Mr. Barton . . . you're pregnant.”The doctor looks a little like George Clooney and Noah Wyle, as if somebody cut up photos of their faces and taped them together. Something flutters inside of me, kicks hard. My hands slide over the swollen expanse of my stomach, soothing and calming the scared thing floating within.I'm on a shiny silver operating table in the whitest doctor's office I've ever seen. It's bleached, old-bone-white, so blinding it almost glows; the edges of the wall are fuzzy and distorted from the glare. “How do you feel about that?” asks the Clooney/Wyle face, but before I can answer, I wake up. “Nicholas Byron Barton.””It has a nice literary ring to it,” says my ex-girlfriend, Michelle. “But what if it's a girl?”We've been tossing around the idea of having children together. I haven't talked to my boyfriend about this decision yet.queer adj. 1. Deviating from the expected or normal; strange. 2. Odd or unconventional as in behavior; eccentric.I've never felt comfortable on either side of the sexual fence; my orientation at any given time has been what caused me the least discomfort at that moment. Right now, I'm involved with Peter, whom I love very much. But that's right now. Sexuality being as fluid as it is for me, God knows how things will end up down the road.I've just turned 38, and my biological clock is ticking.”Why me?” I ask.”You'd make a great father,” says Martha, huddled close to her lover, Erika. “That's why we both want to have a child with you.”Martha is an attractive boyish brunette with an East Coast accent and a killer smile; Erika is a blond Nordic goddess straight out of a Playboy pictorial. I ponder the genetic and-scumbag that I am-sexual possibilities.”So, how did you want to go about this?” I ask as nonchalantly as possible.Martha leans forward excitedly. “We'd use a turkey baster, of course. All you'd have to do is . . . well, you know. . . .”I finish her thought. “In a cup?”They blush, nodding. Shit.”I'd like to be involved,” I say. “I want to help you raise it.” “Oh, really,” says Erika, crossing her arms and looking at Martha. “We assumed you weren't interested in that stuff.”They share another glance and start backpedaling. That's how it started. “I have a picture of him in every room of the house.” His lover is showing me around their small Laguna Beach apartment, gesturing at the four or five small framed pictures of them in happier, healthier days. My friend-his lover-had passed away several weeks before from AIDS, and this is the first time his lover and I have seen each other since the cremation.”Doesn't it make things worse?” I ask. “Constantly reminded?””It's important for him to be remembered,” he says. “His voice is already starting to fade from my memory, and I feel horrible enough about that. I don't want to forget what he looked like, too.”A couple of weeks later, he gives me a scrapbook. I thumb through it, reverently, like I'm turning pages of a Bible. It's a photo album of ACT-UP clippings, color pictures of me and my friend at various protests. We're both in activist drag: leather jackets, black boots, Levi's and “Silence=Death” T-shirts, holding “Gay Families ARE Traditional” signs outside an Anaheim church. Holding the faded booking papers from our arrest at a health-care protest in Washington, D.C., it's hard to believe that a few thick pages and an urn full of ashes is all that's left of him.With death such a familiar figure for members of my generation, a queer artistic dam seems to have broken, with plays, films, novels and other art flooding into the mainstream. Part flipping the bird to the machine that inevitably swallows us all, part substitute for “real” creation: I may not have any kids, but look at this beautiful painting I just finished! In the end, raising a loving, compassionate human being and letting her loose on the world has become more important to me than anything I've done in the past or will probably do in the future.When my nephew Branden was little, he would fall asleep in my arms, where I would watch his tiny, sleeping face, see his chest rising with each breath, be amazed at the physical similarities between us caused by our common bloodlines. He always looked so peaceful, even in his dreaming-if the wee, puckered smile on his face was any indication. After his father was killed in a car accident, I helped my younger sister raise him for a couple of years. It's the closest I've come to fatherhood. I fed him, changed his diapers, stayed up all night with him when he was sick and comforted him when he had nightmares.Branden's almost 7 now, getting tall, looking more like his late father and less like me. We're crossing the vast black parking lot of the Irvine Spectrum, heading to see the latest Disney movie, and he asks, out of the blue, “Do you think when people see us together, they think you're my daddy?”I know that's exactly what people think when they see us together. They've told me-and I rarely bother to correct that mistaken impression. But I'm surprised it's something that would occur to him. I crouch down to look him in the eyes. “I'm not sure if they do or not,” I tell him. “But if I had a son, I'd want him to be just like you.”He smiles brightly and takes my hand.I want my too-busy life interrupted by the sound of a child's laughter. It would be a welcome alternative to my life now: I do whatever I want whenever I want to, give or take the moments when I ask my lover about it first.Adoption's always an option, but thanks to Pete Wilson, it's difficult for queers. Not impossible, just difficult. Here's a thought: I'm sitting for an interview to see if I'm “fit” to parent, while some civil servant snivels, “And you want a child why?” giving me the once-over twice as she tries to spot latent child-molester tendencies. Fuck that. I want to make one of my own.”It's not always about what you want, Dave,” Michelle says angrily. We're discussing Arthur Miller's Death of a Salesman and All My Sons, so the conversation naturally turns to families. “I'd love to have a baby with you, but what about me?””You'd have a partner to help you raise it,” I say-quickly, because I know where this is heading. “You know I'd be there for you whenever you need anything.””I'd want to live with you,” she says. “I don't want to live alone and be pregnant. I'd need the attention.””We can work that out, okay?” I wait, but she doesn't look at me. “So what's the problem?”Her face becomes a gray storm, flashing and dark. “You're already living with Peter. I'd have a partner but not a lover. You can have your cake and eat it, but I don't even get to sit at the table.”Peter is young enough that it's hard for him to get a handle on the kind of commitment necessary to raise kids. I doubt he's given it any thought outside of the one or two times I've brought it up. Yet when I watch him play with my nieces and nephews, he's so very gentle and understanding that I know he'd make a helluva father. He's almost childlike when he gets around them. I'm jealous because I'm afraid I'm already getting too old to remember back that far.Michelle's doctor tells her she better make some decisions about whether she's going to have children. She wants to wait a year.I've talked to Peter, too. He says he's too young to think about it now, and when he does it, he wants to adopt.The next year promises to be an interesting one. Until that time, all I can do is dream. Tick. Tick. Tick. Tick.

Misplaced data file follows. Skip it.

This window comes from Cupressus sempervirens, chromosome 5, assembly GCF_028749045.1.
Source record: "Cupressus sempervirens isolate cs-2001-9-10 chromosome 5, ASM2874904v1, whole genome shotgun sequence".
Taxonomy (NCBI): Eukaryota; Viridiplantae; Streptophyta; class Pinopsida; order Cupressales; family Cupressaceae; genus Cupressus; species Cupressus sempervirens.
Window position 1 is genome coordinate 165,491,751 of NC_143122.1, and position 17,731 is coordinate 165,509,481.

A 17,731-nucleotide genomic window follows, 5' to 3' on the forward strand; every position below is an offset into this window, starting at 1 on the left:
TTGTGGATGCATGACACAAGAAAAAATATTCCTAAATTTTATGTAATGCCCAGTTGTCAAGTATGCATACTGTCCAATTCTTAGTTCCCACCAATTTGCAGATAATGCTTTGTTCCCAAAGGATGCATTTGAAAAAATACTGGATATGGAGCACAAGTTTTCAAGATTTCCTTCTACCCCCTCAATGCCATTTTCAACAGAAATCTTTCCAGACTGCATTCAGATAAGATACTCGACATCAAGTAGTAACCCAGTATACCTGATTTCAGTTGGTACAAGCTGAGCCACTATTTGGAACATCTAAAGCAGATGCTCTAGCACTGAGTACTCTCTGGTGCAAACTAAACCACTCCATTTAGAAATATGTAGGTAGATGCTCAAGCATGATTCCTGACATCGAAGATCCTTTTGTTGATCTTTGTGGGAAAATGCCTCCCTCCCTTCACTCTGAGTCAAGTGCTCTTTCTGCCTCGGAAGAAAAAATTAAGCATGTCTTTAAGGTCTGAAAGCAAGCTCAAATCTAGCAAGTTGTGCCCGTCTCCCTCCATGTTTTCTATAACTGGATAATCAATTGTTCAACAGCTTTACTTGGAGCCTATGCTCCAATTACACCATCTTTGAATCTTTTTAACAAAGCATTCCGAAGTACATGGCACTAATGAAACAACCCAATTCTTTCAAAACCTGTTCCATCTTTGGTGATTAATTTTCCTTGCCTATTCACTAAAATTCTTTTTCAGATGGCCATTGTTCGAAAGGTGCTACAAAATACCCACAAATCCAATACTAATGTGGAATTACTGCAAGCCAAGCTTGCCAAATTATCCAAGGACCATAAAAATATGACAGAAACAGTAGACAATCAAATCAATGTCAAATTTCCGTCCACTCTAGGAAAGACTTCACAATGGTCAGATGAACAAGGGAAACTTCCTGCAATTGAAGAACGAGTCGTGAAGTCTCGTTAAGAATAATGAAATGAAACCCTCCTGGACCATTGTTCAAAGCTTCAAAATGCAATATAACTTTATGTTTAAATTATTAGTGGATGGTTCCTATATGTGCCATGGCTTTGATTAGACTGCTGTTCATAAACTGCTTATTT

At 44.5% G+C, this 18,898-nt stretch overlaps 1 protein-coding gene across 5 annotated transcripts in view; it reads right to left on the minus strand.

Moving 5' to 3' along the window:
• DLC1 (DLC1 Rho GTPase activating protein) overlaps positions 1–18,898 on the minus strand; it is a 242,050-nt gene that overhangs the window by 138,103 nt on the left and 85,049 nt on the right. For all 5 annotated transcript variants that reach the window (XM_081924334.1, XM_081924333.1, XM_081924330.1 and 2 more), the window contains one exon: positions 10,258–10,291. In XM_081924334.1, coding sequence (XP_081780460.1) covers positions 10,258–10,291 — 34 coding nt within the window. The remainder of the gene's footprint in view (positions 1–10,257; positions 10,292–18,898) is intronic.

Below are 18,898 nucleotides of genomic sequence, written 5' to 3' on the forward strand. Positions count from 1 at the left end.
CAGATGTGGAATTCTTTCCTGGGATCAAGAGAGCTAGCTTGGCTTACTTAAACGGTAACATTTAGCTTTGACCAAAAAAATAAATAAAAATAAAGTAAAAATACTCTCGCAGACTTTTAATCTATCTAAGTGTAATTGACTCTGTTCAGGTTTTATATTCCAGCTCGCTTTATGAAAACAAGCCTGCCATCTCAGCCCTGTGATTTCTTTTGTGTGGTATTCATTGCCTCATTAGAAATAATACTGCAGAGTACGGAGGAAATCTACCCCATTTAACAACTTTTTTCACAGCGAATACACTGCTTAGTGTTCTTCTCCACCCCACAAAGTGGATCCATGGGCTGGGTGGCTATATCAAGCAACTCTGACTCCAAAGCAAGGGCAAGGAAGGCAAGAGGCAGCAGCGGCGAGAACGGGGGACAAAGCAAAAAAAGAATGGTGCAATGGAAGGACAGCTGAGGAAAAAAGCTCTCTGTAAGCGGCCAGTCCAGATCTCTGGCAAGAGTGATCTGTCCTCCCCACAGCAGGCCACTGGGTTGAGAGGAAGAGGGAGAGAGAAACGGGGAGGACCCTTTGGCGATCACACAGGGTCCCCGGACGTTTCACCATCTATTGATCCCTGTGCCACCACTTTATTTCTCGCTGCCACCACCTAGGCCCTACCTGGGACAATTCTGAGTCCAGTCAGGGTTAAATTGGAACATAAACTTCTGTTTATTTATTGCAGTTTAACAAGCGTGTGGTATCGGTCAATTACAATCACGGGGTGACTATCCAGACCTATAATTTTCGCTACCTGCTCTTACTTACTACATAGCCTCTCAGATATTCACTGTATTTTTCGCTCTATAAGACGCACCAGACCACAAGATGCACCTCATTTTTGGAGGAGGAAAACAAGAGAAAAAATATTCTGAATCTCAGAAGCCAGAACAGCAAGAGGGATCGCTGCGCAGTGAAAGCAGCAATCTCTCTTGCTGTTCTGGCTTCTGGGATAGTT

Dave Barton has written for the OC Weekly for over twenty years, the last eight as their lead art critic. He has interviewed artists from punk rock photographer Edward Colver to monologist Mike Daisey, playwright Joe Penhall to culture jammer Ron English.